||The purpose of this study is to evaluate the drinking water quality of Kaohsiung city and its cancer risk potential to residents using city water. In this study, water qualities from different locations and seasons were collected and compared with drinking water quality standards. Total trihalomethanes (TTHM), which is the byproduct of disinfection process, has become one of the major concerns due to its high cancer risk potential. TTHM is composed of trichloromethane (TCM), dichlorbromomethane (BDCM), dibromochloromethane (DBCM), and tribromo methane (TBM), and the drinking water standard for TTHM is 0.1 mg/L. Effective on July 1, 2006, this standard will be revised to 0.08 mg/L, which is adopted from U.S. EPA. In this study, tap water quality data were provided from the technical office of Environmental protection Bureau, Kaohsiung City. These data were collected quarterly in 2004 and 2005 from 50 locations in the city water net system. Moreover, health and risk assessment models developed by US Environmental Protection Agency (EPA) were used for cancer risk calculation.|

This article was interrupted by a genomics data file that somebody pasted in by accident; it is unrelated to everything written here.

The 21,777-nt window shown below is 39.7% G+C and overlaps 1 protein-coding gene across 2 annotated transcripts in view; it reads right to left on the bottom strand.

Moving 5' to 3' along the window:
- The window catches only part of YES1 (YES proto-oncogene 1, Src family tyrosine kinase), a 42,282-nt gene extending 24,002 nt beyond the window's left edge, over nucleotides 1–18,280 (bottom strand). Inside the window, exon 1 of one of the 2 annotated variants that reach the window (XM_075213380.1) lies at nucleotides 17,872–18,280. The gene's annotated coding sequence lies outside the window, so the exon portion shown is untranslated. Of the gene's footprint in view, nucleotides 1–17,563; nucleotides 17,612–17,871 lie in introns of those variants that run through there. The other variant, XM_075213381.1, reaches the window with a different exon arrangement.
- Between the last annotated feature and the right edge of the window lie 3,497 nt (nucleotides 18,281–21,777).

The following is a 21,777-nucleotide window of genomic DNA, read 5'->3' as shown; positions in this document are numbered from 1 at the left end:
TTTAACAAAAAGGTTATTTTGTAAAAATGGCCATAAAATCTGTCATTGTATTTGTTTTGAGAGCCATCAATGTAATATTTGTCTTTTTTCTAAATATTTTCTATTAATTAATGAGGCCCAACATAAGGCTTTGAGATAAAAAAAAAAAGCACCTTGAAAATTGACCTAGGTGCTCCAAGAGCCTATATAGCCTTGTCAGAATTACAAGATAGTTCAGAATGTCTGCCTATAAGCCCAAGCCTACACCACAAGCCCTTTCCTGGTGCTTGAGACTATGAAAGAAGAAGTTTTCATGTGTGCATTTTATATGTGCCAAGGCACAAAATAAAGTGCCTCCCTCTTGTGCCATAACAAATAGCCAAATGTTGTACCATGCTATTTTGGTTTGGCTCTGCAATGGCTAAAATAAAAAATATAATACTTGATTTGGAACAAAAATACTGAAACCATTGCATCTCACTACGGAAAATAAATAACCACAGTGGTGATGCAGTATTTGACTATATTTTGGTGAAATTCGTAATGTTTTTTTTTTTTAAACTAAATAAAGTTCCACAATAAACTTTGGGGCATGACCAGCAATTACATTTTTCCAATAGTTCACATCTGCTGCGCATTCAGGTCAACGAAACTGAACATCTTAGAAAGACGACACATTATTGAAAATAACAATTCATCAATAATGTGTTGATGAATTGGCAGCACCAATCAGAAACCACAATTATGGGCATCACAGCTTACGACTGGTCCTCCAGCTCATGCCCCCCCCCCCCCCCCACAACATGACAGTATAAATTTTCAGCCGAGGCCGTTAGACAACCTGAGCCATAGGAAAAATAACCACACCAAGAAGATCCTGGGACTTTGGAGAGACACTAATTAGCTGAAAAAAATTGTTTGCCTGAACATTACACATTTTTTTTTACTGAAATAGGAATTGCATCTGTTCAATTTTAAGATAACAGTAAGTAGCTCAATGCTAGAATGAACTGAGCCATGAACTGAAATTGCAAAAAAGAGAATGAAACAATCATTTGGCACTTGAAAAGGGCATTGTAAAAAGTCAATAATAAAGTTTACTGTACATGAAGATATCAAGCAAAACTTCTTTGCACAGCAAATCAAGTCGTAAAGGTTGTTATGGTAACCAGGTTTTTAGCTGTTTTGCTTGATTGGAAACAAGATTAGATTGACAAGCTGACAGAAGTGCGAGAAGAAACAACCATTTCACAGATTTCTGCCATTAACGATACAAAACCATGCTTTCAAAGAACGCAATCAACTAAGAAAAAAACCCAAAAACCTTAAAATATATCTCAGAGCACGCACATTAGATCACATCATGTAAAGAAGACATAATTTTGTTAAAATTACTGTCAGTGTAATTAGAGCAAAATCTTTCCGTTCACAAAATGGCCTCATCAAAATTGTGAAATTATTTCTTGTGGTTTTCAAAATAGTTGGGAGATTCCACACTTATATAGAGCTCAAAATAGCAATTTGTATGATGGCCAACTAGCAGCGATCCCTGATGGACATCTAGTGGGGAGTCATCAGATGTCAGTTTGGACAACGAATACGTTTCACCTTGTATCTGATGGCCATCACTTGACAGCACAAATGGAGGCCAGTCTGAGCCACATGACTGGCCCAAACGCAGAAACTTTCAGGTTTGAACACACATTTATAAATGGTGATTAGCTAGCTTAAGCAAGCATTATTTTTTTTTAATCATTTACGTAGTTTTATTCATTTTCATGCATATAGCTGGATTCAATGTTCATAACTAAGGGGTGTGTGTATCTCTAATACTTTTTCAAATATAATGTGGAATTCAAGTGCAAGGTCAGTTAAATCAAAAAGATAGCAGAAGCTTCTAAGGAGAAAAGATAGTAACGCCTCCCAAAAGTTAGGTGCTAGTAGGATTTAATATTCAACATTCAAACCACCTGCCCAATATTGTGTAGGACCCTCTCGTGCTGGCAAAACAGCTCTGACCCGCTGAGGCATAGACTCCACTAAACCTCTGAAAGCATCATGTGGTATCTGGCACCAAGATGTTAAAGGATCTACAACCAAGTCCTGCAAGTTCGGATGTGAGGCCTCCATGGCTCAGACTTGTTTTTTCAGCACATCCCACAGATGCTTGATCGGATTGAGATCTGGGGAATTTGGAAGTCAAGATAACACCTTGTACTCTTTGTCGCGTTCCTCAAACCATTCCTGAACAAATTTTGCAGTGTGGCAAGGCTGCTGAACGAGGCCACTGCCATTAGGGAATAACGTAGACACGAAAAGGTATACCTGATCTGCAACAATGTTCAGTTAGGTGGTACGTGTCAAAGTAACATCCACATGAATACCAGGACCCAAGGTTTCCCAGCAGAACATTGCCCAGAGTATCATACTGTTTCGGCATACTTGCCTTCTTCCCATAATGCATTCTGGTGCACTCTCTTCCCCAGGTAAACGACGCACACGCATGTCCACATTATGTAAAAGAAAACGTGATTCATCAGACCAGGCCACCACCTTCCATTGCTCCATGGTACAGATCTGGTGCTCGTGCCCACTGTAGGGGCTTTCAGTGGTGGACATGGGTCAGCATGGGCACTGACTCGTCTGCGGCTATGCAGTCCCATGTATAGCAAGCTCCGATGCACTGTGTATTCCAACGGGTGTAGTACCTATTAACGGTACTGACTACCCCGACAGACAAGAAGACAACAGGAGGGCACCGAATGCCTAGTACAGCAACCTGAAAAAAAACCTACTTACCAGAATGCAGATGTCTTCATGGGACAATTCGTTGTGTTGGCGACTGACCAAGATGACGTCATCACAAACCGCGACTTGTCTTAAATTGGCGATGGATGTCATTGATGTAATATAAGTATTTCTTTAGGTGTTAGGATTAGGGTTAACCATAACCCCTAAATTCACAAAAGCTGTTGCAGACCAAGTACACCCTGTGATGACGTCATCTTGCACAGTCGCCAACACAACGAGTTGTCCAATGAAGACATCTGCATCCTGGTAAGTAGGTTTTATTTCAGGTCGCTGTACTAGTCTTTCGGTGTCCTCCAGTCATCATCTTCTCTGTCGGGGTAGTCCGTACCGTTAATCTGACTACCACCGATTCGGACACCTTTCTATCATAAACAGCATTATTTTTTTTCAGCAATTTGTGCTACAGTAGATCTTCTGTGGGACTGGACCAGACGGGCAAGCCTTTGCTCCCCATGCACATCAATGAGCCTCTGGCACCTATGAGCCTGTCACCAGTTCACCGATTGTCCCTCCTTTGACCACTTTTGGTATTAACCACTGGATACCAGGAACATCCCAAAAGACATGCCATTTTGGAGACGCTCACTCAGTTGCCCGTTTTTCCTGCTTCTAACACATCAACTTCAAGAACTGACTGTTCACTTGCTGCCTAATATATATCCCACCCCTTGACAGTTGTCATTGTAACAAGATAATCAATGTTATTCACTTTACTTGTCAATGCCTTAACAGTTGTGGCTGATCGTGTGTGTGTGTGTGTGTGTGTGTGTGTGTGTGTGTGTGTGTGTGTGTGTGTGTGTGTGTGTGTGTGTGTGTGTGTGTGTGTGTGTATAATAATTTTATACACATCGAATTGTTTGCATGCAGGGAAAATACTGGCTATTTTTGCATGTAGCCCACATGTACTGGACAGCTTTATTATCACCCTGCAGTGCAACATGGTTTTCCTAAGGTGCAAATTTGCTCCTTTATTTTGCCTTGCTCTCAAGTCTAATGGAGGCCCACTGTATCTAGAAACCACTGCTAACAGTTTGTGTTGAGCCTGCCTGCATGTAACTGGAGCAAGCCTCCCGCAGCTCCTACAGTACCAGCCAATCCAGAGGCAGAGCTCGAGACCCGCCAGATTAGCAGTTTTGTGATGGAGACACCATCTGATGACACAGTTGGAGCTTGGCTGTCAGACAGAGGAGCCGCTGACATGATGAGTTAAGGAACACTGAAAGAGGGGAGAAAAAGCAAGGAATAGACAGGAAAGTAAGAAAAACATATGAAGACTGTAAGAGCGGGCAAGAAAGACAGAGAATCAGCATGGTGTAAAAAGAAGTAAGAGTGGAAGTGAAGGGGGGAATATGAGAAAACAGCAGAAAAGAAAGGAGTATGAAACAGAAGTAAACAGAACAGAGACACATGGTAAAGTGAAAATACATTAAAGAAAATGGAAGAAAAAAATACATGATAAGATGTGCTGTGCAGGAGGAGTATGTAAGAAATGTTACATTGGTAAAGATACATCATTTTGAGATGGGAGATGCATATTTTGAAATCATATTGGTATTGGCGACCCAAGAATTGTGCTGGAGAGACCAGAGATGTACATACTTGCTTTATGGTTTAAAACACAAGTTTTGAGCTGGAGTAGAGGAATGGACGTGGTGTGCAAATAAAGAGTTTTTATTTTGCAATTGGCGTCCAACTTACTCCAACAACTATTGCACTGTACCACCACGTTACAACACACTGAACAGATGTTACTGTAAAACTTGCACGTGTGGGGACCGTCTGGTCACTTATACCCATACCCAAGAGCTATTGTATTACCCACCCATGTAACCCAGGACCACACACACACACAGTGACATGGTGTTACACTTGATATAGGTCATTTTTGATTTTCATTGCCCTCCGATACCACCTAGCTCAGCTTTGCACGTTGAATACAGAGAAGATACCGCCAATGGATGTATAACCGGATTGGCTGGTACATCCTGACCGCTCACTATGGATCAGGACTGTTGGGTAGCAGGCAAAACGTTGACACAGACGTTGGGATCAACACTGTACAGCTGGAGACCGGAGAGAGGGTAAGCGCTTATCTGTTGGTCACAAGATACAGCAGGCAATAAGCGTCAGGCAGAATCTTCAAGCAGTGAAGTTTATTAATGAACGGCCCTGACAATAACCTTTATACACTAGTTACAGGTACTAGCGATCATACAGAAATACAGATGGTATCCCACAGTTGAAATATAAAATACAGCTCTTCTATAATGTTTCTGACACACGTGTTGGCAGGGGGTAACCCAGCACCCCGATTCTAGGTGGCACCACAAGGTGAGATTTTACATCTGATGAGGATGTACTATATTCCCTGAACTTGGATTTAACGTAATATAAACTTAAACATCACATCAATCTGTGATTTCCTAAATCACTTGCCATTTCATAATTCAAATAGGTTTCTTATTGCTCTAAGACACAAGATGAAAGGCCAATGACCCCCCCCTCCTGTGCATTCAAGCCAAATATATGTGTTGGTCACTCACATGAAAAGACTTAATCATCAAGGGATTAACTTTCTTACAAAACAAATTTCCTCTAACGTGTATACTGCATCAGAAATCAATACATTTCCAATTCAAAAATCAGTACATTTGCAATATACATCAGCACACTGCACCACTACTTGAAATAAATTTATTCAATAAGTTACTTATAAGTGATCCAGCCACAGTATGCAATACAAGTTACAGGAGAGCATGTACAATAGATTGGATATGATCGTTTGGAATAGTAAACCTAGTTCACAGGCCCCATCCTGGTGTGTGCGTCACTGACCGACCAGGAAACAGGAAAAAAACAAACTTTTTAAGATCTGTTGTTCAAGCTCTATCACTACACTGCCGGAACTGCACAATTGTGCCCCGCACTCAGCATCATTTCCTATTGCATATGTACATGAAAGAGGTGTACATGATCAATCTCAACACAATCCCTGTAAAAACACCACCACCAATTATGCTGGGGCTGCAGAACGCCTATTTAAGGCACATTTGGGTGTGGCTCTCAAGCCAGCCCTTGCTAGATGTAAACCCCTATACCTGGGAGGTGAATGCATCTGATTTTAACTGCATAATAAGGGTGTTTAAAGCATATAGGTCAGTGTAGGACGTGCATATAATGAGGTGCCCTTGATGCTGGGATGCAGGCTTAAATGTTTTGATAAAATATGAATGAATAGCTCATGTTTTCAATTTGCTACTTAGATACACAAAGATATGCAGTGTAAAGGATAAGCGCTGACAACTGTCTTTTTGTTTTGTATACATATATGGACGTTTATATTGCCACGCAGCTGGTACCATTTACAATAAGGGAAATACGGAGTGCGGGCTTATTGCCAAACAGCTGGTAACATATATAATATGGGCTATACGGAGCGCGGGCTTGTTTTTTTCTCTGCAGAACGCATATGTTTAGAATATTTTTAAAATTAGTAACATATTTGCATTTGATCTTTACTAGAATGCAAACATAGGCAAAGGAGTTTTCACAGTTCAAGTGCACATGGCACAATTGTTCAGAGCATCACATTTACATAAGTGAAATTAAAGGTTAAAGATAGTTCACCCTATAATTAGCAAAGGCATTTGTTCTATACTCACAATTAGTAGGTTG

Results from the water quality evaluation indicate that drinking water quality meets with the standards regulated by government. Except for TTHM, results show that sampling locations and seasons did not have significant influence on the variations in other water quality parameters.
Results of health and risk assessment of TTHM show that inhalation is the major route of risk exposure, which contributes 80.84% of the cancer risk. The dermal contact only contributes about 0.36% of the cancer risk. Among those four components of TTHM, TCM had higher detected concentrations. However, the major cancer risk came from BDCM and DBCM. Results reveal that the Chijin District (located at the end pipe area) of Kaohsiung city had the highest TTHM cancer risk (3.82×10-4), whereas Sanmin District (located at the front pipe area) got the lowest risk (4.10×10-5). The averaged TTHM health risk for the general public in Kaohsiung is about 1.50×10-4. This calculated risk is much higher than the acceptable risk value (≦10-6) recommended by US EPA. Thus, more stringent standards and more effective treatment technologies should be adopted by related authorities.